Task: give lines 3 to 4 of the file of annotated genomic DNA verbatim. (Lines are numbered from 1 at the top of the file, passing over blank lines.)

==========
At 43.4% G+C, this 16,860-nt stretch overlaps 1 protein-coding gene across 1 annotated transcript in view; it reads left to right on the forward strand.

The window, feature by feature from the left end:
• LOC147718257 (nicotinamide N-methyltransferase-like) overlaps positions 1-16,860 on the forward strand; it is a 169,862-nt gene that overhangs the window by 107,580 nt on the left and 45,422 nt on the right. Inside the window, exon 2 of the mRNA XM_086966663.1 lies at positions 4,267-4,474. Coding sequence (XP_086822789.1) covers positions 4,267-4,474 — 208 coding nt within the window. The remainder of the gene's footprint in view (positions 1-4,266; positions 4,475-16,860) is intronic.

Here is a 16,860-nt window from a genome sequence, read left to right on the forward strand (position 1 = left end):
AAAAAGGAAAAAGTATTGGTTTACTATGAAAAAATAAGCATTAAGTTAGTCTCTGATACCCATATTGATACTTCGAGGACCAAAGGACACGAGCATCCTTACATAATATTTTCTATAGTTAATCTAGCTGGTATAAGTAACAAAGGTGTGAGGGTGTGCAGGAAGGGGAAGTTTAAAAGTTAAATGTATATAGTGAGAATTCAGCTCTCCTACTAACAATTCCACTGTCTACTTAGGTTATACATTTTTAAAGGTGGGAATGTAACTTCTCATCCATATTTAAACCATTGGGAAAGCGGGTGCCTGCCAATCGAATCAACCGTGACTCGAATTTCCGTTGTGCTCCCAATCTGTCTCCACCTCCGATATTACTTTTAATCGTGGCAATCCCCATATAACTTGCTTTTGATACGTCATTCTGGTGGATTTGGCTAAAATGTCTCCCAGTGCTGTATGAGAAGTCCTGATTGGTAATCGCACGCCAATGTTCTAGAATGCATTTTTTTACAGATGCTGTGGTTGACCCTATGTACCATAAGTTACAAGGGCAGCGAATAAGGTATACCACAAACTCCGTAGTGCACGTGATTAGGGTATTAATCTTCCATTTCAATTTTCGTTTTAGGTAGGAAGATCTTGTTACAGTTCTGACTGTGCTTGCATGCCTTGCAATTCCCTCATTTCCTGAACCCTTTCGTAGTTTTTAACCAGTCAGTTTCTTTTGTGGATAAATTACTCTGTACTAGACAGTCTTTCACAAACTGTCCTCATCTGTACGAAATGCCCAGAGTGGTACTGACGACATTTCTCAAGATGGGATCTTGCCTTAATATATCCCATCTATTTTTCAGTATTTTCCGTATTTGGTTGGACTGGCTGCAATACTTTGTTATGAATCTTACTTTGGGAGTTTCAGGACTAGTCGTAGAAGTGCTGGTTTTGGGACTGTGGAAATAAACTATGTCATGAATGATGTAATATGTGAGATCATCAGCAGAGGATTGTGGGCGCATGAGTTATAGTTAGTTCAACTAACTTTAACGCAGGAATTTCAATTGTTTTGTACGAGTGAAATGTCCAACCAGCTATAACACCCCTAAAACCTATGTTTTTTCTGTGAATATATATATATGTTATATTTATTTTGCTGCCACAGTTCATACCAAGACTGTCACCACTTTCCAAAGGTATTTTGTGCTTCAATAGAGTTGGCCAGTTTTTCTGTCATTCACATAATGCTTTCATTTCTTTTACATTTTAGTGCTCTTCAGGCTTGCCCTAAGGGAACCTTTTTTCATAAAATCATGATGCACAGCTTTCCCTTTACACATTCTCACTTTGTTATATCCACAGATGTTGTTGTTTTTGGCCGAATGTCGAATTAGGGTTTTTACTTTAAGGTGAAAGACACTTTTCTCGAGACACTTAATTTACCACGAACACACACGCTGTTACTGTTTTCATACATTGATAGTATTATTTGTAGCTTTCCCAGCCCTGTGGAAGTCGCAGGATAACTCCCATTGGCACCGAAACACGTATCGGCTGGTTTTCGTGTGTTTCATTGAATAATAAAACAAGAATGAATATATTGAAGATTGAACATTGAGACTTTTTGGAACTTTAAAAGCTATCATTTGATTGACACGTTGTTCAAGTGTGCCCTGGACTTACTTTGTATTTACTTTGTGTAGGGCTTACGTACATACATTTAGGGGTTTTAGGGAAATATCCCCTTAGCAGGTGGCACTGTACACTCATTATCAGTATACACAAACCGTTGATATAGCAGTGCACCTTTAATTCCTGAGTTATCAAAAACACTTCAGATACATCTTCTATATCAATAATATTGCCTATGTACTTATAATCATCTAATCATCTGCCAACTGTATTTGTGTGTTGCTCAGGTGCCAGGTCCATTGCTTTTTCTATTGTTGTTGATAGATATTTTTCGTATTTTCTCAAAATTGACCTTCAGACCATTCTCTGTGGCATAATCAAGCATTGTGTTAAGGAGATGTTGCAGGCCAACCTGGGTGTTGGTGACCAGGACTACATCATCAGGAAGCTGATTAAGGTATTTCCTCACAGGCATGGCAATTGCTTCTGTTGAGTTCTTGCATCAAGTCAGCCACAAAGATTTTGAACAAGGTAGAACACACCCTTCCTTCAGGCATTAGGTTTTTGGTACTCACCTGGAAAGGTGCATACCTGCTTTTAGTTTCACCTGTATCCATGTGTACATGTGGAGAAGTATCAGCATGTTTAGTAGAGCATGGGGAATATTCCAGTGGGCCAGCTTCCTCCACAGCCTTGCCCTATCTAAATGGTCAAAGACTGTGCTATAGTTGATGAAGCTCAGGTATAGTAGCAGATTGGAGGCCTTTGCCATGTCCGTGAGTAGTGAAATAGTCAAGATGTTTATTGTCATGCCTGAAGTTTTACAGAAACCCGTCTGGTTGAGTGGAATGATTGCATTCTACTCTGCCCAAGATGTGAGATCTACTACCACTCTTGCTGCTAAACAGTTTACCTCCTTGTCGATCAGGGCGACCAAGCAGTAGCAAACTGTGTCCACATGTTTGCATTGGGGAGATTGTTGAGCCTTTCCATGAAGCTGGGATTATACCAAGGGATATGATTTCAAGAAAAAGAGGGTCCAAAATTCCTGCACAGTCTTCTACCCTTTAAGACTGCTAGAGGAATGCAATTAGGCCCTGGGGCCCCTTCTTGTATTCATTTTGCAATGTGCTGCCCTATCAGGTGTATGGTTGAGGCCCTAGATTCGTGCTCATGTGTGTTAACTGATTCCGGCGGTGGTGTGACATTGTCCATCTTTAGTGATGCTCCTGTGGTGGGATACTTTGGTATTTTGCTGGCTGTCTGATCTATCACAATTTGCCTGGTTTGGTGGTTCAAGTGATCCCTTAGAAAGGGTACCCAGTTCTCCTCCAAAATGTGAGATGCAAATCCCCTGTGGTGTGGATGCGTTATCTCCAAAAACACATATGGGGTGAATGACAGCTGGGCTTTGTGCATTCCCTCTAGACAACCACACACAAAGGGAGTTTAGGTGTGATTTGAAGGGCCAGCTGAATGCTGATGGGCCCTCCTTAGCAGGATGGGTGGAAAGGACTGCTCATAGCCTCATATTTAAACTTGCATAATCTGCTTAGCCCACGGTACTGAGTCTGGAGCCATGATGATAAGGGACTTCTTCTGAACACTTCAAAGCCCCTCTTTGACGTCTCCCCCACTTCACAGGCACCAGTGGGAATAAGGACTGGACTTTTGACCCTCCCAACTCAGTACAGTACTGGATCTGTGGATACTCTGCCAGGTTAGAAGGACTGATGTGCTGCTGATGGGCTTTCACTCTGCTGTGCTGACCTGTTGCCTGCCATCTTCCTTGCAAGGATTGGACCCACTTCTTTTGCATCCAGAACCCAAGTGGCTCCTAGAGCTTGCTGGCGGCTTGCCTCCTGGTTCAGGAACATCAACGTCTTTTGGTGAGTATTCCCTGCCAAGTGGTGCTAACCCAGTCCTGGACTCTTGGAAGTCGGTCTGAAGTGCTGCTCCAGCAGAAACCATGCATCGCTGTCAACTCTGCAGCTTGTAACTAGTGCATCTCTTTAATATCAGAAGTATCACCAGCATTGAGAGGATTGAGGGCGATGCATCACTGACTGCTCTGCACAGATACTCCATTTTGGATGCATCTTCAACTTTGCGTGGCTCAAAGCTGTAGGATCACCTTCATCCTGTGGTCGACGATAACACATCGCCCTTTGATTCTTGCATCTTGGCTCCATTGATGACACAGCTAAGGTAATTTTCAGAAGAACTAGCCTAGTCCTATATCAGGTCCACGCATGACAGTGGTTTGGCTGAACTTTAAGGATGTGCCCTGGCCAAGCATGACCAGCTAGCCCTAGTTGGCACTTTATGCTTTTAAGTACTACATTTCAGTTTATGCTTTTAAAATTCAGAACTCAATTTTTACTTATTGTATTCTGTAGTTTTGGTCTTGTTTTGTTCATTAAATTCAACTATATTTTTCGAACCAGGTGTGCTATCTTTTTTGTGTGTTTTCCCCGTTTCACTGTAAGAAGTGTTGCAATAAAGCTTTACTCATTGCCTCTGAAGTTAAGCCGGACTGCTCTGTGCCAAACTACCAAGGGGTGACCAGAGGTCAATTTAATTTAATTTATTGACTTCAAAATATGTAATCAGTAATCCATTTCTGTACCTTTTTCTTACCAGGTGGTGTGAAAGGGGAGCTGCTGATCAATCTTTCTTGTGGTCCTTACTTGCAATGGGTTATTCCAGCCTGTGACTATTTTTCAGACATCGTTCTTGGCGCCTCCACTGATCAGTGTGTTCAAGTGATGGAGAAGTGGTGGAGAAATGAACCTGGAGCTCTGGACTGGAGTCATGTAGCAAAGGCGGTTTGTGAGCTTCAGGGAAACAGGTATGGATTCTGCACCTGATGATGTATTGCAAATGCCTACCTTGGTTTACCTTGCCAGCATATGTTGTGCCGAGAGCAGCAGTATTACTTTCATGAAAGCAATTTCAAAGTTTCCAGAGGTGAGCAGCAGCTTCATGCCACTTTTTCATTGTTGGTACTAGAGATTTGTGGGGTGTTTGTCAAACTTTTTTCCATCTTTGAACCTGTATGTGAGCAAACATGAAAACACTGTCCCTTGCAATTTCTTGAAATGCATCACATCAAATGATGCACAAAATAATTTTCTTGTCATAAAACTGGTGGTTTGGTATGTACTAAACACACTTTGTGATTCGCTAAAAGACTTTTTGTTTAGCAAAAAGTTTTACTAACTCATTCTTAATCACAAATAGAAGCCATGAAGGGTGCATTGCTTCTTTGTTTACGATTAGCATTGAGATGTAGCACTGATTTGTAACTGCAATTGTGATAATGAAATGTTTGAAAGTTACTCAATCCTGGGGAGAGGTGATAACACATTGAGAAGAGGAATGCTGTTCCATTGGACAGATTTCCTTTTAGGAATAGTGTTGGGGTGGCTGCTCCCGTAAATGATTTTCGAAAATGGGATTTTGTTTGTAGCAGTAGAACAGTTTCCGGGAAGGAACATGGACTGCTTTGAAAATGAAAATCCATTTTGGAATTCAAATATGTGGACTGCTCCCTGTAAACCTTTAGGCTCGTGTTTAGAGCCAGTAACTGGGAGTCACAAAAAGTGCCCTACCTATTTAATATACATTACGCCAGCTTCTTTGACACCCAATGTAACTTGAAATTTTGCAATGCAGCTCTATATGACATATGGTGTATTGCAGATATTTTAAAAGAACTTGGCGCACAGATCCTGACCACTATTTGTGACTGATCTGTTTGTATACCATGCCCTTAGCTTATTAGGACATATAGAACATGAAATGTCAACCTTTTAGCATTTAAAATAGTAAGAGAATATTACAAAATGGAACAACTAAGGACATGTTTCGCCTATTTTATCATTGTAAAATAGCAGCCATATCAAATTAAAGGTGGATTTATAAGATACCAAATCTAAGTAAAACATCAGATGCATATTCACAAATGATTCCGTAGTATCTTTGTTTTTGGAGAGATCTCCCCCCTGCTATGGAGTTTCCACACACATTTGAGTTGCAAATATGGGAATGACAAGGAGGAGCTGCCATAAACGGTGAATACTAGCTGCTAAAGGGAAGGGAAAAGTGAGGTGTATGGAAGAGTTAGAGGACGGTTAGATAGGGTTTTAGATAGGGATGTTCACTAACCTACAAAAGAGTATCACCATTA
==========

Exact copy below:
• LOC147718257 (nicotinamide N-methyltransferase-like) overlaps positions 1-16,860 on the forward strand; it is a 169,862-nt gene that overhangs the window by 107,580 nt on the left and 45,422 nt on the right. Inside the window, exon 2 of the mRNA XM_086966663.1 lies at positions 4,267-4,474. Coding sequence (XP_086822789.1) covers positions 4,267-4,474 — 208 coding nt within the window. The remainder of the gene's footprint in view (positions 1-4,266; positions 4,475-16,860) is intronic.

Here is a 16,860-nt window from a genome sequence, read left to right on the forward strand (position 1 = left end):